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Good Question: Why Do Catholics Give Up Things For Lent?

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(credit: CBS) Jason DeRusha
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MINNEAPOLIS (WCCO) — On Ash Wednesday, many Christians get more than ashes on their foreheads: they get a sense of responsibility to give something up. It’s a tradition especially strong in the Catholic Church. So, why do Catholics give things up for Lent, and why don’t they eat meat on Fridays?

I’m giving up “probably the most cliché answer you can think of: chocolates. How else will I fit in my bikini?” said Tanja via a Tout video.

“It’s probably gonna be really hard, but I’m gonna try my best,” said Kathryn in her video

Catholics who go to church, and the ones who show up twice a year, are all talking about what they’re giving up.

Leah Zins tweeted, jokingly, “I should give up the internet for lent but I would probably die.”

“It’s like reminiscent to Jesus in the bible when he went to the desert, to a desert place. An idea of these 40 days of Lent being a chance to go to a desert place,” said Fr. Mark Pavlik, Pastor of Saint Olaf Catholic Church in downtown Minneapolis.

“Don’t tell people to give up TV,” said WCCO’s Jason DeRusha.

“Oh I wouldn’t ever, especially not ‘CCO. That’s a good question,” Pavlik laughed.

The concept of fasting shows up in the Bible, the Torah and the Koran. The idea of sacrificing something else just during Lent has evolved, and doesn’t have to be just giving something up.

“You can make the decision during Lent to do something beneficial, because the bottom line has to be: How’s it benefiting my spiritual life?” said Pavlik.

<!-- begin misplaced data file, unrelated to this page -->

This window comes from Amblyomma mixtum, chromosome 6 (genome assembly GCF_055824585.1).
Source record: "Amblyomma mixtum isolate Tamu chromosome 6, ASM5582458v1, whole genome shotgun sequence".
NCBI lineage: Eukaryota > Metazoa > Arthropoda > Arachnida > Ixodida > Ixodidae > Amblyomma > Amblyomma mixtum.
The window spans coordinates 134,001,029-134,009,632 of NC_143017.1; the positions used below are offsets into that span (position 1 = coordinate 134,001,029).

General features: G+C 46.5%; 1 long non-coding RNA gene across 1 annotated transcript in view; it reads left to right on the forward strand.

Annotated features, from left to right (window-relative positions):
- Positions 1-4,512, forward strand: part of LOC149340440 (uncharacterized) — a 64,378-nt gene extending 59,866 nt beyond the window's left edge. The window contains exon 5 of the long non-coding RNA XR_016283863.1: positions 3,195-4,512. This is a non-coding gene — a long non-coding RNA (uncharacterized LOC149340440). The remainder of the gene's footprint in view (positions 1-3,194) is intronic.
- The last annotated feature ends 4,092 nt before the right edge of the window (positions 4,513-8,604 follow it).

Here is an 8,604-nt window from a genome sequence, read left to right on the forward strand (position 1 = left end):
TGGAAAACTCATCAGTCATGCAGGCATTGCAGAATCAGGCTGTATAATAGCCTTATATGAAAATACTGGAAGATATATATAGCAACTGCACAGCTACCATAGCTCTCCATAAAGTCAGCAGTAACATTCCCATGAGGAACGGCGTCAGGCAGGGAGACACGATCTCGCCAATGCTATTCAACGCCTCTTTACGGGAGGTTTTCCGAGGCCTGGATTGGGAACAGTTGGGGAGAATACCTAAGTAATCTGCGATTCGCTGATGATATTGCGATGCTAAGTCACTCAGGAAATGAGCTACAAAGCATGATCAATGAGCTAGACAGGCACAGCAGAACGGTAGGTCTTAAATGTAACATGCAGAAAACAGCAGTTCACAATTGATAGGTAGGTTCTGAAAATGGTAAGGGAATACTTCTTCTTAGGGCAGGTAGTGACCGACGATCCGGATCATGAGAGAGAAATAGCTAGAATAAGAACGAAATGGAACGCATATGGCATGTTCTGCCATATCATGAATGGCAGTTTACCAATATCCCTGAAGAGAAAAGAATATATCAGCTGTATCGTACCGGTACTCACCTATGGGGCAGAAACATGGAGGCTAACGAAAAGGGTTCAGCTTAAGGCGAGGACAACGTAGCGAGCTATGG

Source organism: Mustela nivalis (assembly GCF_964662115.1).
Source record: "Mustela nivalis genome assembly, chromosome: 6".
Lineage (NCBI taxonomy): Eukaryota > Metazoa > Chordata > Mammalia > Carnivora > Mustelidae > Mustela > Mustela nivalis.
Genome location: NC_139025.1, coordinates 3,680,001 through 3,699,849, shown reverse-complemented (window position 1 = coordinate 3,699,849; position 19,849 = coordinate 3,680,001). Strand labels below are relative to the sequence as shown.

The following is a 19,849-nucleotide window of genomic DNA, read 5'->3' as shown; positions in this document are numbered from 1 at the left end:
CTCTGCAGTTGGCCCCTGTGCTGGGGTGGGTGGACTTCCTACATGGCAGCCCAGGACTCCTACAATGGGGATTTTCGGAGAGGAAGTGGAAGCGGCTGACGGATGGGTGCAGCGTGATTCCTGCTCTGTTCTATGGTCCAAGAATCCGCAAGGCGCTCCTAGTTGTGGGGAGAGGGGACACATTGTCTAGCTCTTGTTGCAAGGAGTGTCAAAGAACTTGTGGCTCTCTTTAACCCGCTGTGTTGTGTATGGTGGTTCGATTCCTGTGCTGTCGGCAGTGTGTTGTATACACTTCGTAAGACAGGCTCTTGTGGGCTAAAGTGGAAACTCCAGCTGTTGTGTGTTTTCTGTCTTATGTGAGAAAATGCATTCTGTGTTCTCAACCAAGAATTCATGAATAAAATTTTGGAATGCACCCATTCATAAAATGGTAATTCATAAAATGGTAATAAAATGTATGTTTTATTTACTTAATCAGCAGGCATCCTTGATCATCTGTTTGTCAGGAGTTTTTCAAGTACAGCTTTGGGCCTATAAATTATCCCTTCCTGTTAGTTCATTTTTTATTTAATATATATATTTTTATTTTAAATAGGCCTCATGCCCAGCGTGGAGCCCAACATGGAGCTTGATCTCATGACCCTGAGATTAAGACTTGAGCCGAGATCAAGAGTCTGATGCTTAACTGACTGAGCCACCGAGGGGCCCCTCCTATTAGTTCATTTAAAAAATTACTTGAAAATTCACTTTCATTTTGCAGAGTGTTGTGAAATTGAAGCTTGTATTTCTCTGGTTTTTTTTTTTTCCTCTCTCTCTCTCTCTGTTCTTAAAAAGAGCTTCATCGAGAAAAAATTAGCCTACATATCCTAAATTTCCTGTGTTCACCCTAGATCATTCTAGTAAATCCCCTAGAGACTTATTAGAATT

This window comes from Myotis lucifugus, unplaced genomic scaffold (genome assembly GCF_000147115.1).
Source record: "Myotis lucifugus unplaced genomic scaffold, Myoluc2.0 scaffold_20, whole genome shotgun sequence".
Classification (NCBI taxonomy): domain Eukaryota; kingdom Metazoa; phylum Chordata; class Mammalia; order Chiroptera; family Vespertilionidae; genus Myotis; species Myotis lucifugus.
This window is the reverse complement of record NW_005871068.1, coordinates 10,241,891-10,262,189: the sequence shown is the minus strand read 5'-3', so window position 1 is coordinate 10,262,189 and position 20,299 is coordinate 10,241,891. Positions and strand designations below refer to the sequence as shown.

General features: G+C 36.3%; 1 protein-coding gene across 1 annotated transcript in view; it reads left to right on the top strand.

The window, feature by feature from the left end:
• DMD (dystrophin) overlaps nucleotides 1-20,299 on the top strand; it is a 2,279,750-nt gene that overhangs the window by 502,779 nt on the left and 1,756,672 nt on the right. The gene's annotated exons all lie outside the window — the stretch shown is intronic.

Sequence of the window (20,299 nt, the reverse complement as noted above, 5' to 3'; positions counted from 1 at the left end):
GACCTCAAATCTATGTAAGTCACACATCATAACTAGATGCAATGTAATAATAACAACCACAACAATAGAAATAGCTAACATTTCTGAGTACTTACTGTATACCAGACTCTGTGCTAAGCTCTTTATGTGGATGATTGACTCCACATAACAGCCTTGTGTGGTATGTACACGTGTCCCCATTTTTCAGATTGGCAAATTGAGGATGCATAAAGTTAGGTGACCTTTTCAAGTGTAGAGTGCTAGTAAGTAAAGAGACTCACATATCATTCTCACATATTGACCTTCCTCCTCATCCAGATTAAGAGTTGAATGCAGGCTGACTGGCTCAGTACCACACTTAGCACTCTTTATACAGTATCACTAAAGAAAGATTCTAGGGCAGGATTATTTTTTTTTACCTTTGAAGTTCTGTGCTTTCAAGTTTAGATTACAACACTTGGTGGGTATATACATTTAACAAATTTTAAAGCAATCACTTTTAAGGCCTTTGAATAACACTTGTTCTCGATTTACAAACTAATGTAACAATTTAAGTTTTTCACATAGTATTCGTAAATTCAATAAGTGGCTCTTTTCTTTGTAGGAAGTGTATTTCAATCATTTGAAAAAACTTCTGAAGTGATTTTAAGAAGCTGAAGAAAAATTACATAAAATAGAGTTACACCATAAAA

The Council of Nicea first put “40 days of Lent” in writing in 325. But the no-meat on Friday business didn’t become Lent-only until 1966.

“Prior to Vatican II, Catholics ate fish every Friday, all year round,” said Pavlik.

In 604, Pope St. Gregory wrote a rule that said Catholics will abstain from flesh and meat.

Unlike a frequently repeated myth, scholars don’t believe that the idea was to prop up the business of local fisherman. It’s just that fish wasn’t thought of as a red-meat.

“It was giving up meat as a delicacy. To say, you know what, meat was a nice food to have. So, it was giving up a fancy food,” said Pavlik.

Lent is 40 days, but if you count the days between Ash Wednesday and Easter Sunday, it’s 46. That’s because Sundays don’t count, and in fact, technically, you don’t have to continue your sacrifice on that day.

“Every Sunday is a little Easter, so you shouldn’t fast on Sunday,” said Pavlik.

Also, depending on the calendar, there are two other possible “freebie” days during Lent for Catholics: the feast of St. Joseph and the Annunciation. This year St. Joseph’s day is on March 19, and the Annunciation is March 25.

As Holy Days of Obligation, you are obliged to go to church, but you are not obliged to continue your fast.

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